I am the happy recipient of a paper shredder. I want to clean up. What do I keep and what becomes confetti?

Step back from the shredder and take a deep breath.

You’re not alone if you suffer from bulging file cabinets, and with identity theft at epidemic levels, expired paper documents probably represent the biggest threat to your personal financial health.

At least once a year, experts say, you should shred everything you don’t need. But before you fire up the machine, be aware some legal documents should be retained for at least six years – and it’s wise to keep others indefinitely.

For starters, gather copies of identification papers – including birth certificates, driver’s licenses, passports, visas, Social Security cards, voter registration cards and green cards – for all members of the family. Make copies and put them in a safe place.

“When it comes to personal-records-retention guidelines, there aren’t any hard-and-fast rules,” said Shred Nations, a Colorado-based commercial paper-shredding company.

The company recommends keeping the following indefinitely: adoption papers, birth certificates, passports, death certificates, divorce papers, custody agreements, receipts for the purchase of major assets or investments, property deeds, proof of loans that have been paid off, income-tax returns (supporting documentation may be discarded after six years), tax records related to the sale of a home and documents related to nondeductible contributions to an individual retirement account.

Here’s Shred Nations’ advice about the rest:

ATM receipts: Keep these until you balance your bank statement and then shred them.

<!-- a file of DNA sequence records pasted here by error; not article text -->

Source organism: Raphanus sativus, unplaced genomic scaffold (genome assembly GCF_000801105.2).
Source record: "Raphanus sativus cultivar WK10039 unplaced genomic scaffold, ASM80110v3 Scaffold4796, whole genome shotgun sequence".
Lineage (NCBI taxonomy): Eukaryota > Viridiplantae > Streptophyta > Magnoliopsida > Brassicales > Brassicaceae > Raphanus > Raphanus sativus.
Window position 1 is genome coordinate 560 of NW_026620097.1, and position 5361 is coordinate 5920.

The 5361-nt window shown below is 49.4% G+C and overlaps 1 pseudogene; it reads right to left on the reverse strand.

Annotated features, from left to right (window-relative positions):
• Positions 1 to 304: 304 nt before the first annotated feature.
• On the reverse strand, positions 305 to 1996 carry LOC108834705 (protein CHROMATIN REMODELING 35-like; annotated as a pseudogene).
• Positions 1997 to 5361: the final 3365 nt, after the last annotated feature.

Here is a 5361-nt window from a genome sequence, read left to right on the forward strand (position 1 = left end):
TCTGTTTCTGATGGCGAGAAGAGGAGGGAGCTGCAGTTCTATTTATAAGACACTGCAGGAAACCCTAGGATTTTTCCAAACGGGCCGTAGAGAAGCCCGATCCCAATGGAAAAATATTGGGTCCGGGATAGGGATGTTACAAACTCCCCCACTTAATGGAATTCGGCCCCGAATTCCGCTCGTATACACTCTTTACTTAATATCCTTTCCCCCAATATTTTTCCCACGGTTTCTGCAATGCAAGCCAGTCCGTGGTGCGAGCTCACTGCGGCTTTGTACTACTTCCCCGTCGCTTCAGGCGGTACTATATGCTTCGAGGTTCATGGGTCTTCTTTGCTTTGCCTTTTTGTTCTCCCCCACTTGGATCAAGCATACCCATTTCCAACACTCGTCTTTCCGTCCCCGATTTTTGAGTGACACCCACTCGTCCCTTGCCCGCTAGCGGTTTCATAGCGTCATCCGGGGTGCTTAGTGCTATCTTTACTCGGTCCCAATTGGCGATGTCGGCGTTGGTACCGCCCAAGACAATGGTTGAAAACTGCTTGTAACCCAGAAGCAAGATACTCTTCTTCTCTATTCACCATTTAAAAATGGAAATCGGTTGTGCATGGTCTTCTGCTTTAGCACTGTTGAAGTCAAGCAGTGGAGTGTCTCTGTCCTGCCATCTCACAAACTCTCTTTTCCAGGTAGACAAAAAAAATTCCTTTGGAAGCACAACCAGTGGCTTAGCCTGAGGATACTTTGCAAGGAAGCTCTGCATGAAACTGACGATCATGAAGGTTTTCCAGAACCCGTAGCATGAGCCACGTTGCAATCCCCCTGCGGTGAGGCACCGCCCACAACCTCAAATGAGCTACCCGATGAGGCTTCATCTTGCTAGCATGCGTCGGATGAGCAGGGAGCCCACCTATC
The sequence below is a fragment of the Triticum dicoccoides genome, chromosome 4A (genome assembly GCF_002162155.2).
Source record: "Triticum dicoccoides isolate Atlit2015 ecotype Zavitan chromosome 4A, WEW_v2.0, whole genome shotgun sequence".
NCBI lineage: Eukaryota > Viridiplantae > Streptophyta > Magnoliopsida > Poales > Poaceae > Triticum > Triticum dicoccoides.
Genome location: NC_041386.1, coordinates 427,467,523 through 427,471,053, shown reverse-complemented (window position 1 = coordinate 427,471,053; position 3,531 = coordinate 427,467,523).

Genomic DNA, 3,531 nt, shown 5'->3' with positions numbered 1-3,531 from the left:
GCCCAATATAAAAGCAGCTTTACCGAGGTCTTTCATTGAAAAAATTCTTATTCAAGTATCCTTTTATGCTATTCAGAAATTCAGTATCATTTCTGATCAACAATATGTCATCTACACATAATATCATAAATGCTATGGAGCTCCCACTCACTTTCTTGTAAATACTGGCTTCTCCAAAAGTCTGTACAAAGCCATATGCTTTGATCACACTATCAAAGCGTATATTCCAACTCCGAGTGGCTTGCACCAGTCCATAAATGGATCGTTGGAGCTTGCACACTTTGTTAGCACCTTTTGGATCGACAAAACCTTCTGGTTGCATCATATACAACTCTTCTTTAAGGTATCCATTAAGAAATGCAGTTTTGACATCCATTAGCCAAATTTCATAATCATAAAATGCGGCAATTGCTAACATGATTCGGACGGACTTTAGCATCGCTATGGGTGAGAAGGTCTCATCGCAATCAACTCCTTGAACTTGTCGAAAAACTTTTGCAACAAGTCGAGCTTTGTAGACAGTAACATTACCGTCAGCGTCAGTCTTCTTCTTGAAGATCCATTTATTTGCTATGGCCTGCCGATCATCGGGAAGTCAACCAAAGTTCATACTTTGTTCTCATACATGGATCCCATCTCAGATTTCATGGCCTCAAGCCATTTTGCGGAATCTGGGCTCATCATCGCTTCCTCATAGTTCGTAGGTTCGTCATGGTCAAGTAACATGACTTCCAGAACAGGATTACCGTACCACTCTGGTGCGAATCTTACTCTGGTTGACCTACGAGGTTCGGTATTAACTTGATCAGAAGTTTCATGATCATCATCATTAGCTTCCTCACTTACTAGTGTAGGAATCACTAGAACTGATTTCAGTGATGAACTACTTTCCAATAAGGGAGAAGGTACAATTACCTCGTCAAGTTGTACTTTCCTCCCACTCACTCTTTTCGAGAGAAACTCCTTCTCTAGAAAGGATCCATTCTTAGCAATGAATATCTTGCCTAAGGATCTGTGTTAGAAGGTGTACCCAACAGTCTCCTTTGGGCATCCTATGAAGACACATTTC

Credit-card statements: Keep three months’ worth on hand.

Medical insurance: Keep premium statements, doctor bills, prescriptions, hospital bills and the like for five years.

Home insurance: Save them for 10 years.

Pay stubs: Many people save these, but this is not a good idea unless you’re planning to get a new mortgage, which usually requires a few months’ worth of pay stubs.

Home repairs: Keep the contract for 10 years in case you have problems with the workmanship.

I am 21 years old, recently graduated college and have my first full-time job. What is the best way to invest my money right now, so that I will be able to buy a home in the next four or five years?

Good for you for thinking ahead. Too many young people don’t get serious about financial planning until, well, they’re not so young anymore.

Unfortunately, time – not to mention timing – is not exactly on your side.

A four- to five-year horizon is not really long enough to justify much of an investment in stocks, said Jeffrey Kleintop, chief investment strategist at Philadelphia-based PNC Advisors.

And with bonds likely to offer only low- to mid-single-digit returns over the next several years, reaching your investment goals is probably going to depend more on your savings growth than on investment growth, he said.

“Your goal is tied to interest rates,” Kleintop said.

A good match would include so-called cash equivalents such as certificates of deposit, Treasury bills and money-market funds.

“Perhaps a mixture of limited stock-market exposure and some cash equivalents may be your best bet,” Kleintop said.

The precise percentages will depend on your risk tolerance and willingness to extend your horizon if stocks slide near the end of your timetable.

One other thing to keep in mind:

“As rates go up, home-price appreciation may slow, but the cost of borrowing will rise – so the amount of home you can afford will fall,” Kleintop said.

“The higher cost of borrowing may be more of a negative to home affordability than the impact on home prices is a benefit.”


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